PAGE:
What is the Difference Between LIBEL and SLANDER?

What is the Difference Between LIBEL and SLANDER?

Slide 1:
What is the Difference Between LIBEL and SLANDER?

Slide 2:
Libel and slander both refer to statements which defame or damage the reputation of an entity or person.

The difference is:

Libel is WRITTEN

Slander is SPOKEN

Slide 3:
Definition of libel: Publishing or writing a false statement about someone that can negatively affect their reputation. Libel can also include publishing a false or untrue image, in print or on a web site.

Slide 4:
Definition of slander: Making a false spoken statement about someone that gives a bad impression about them; verbally defaming someone using information that is known to be misleading or false.

Slide 5:
In 1989 The Blue Angel Restaurant in Sydney, Australia, was awarded $100,000 after taking a food critic for The Sydney Morning Herald to court for libel.

Slide 6:
In 1895 Oscar Wilde prosecuted the Marquess of Queensberry for libel.  According to Wilde, the Marquess accused him of “posing as a sodomite” in writing. The resulting trial revealed evidence which led to Wilde’s own arrest on the grounds of gross indecency with men.

Slide 7:
Notice in both examples, defamatory statements were put in writing.

  1. Leo Schofield, food critic for the Sydney Morning Herald, wrote an article entitled “High drama where lobsters have no privacy” which appeared in The Herald of May 29, 1984.
  2. According to Oscar Wilde, the Marquess had written a card which he left at his London residence in which he accused him of “posing as a sodomite.”

Slide 8:
After withdrawing a controversial advert for Golf cars, representatives of Volkswagen issued the following statement:

“We at Volkswagen are aware of the historical origins and the guilt of our company during the Nazi regime. That is precisely why we resolutely oppose all forms of hatred, slander/propaganda and discrimination.” – Reuters news May 20, 2020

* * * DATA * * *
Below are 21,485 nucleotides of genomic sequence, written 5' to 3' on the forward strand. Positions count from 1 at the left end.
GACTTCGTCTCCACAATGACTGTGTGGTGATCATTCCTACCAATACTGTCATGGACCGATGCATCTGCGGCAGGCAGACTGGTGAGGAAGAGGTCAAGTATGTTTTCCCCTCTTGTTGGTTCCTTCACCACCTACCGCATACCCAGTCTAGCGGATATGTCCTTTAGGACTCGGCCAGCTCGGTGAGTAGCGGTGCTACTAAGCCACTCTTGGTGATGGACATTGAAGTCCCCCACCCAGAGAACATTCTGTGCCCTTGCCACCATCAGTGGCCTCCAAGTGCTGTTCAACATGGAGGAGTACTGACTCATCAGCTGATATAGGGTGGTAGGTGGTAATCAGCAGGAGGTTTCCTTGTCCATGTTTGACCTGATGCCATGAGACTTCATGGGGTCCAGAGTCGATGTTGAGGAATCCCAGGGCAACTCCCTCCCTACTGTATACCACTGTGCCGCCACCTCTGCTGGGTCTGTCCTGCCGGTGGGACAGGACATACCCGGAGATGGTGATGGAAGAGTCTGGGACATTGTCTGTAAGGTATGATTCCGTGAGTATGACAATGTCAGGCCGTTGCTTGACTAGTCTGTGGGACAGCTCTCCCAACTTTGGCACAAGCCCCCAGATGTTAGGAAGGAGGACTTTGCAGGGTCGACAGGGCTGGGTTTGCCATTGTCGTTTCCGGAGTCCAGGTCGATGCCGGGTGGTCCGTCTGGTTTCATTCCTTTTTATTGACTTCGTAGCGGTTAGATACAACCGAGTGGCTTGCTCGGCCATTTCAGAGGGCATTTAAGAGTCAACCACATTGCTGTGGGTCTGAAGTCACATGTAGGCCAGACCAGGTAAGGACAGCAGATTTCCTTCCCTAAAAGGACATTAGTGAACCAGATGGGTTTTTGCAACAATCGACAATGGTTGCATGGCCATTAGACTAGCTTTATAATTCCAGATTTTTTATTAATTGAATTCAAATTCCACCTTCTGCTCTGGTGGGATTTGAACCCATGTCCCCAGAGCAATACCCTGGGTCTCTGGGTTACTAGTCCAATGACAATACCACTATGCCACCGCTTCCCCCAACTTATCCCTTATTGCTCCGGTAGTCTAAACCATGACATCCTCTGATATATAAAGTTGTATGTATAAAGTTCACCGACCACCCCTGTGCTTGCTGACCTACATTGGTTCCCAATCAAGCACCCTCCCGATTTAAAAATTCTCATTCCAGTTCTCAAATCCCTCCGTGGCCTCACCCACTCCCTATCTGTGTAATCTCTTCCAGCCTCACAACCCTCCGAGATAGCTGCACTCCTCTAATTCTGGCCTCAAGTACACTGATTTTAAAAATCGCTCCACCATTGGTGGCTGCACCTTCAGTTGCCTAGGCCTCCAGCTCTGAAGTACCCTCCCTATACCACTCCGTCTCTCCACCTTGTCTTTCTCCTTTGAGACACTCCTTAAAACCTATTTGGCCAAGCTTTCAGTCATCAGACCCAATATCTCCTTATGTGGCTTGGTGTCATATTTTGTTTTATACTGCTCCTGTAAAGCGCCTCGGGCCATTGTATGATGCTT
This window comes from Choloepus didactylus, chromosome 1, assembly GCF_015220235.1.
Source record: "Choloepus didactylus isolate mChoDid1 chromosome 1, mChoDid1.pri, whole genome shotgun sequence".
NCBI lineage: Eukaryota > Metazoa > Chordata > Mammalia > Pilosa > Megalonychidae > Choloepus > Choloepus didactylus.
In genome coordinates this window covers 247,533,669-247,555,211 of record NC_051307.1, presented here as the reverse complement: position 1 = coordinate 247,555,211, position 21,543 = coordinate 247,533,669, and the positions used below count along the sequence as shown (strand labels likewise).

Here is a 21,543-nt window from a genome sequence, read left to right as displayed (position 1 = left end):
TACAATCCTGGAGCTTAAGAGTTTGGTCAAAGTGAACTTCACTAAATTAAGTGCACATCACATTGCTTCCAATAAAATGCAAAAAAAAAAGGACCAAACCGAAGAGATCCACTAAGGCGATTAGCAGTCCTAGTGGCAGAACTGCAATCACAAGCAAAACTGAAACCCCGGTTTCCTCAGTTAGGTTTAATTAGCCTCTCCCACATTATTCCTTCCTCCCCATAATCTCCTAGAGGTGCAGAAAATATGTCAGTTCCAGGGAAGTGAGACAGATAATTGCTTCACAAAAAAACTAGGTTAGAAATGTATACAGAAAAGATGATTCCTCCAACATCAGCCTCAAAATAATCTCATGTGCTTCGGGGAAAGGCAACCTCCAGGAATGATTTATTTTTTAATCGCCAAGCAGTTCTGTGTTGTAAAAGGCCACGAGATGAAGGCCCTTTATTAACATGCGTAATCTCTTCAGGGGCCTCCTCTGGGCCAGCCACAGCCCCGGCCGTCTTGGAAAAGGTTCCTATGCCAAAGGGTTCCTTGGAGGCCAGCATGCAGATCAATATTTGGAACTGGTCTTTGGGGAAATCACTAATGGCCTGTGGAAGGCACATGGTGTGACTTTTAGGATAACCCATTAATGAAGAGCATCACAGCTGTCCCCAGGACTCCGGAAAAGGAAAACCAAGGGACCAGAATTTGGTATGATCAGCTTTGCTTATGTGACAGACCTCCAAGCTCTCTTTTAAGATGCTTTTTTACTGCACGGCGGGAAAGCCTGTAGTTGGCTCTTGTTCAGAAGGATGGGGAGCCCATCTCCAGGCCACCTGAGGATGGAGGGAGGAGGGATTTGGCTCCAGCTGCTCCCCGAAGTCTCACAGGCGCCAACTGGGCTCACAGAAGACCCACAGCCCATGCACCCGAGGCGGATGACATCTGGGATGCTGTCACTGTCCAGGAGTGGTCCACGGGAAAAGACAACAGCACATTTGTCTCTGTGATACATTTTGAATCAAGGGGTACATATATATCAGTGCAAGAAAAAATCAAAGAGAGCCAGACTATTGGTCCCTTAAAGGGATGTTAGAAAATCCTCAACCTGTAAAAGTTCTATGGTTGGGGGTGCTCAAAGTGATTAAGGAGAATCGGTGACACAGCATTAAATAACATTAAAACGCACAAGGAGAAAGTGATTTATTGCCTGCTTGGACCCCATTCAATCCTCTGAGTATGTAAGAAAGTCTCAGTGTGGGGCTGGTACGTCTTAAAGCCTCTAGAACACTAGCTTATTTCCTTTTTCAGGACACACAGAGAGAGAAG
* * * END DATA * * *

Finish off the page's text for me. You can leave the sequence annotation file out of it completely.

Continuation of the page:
Slide 9:
Commenting on the fiercely competitive game console market, one game designer said: “Nintendo was slandered as a kid’s platform, not a leading light.”

Slide 10:
The last two examples involving Volkswagen and Nintendo refer to things that are spoken about.

However, many people use the words slander and libel interchangeably as if there is no difference.

Nevertheless, if you wish to use good English and make your meaning clear, then remember:

  • LIBEL is written
  • SLANDER is spoken

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If you are interested in correct word usage, such as the difference between libel and slander, be sure to check:
What’s the Difference Between PRESCRIBE and PROSCRIBE?


Image Credits

Slides 1, 6 – Oscar Wilde
Public Domain

Slide 5 – Blue Angel
Fair Use
(Details: http://en.wikipedia.org/wiki/Blue_Angel_defamation_case)

Slide 8 – VW
Creative Commons

Slide 9 – Nintendo
Creative Commons


Regarding the use of illustrations and photographs used in this video:

Public Domain
Public domain works are not restricted by copyright and do not require a license or fee to use. Public domain status allows the user unrestricted access and unlimited creativity. These are typically very old works.

Fair Use
Section 107 of the Copyright Act provides the statutory framework for determining whether something is a fair use and identifies certain types of uses—such as criticism, comment, news reporting, teaching, scholarship, and research—as examples of activities that may qualify as fair use.

Creative Commons Attribution Licence
Others are allowed to copy, distribute, display, and perform copyrighted work – and derivative works based upon it if they give credit to the creator or source.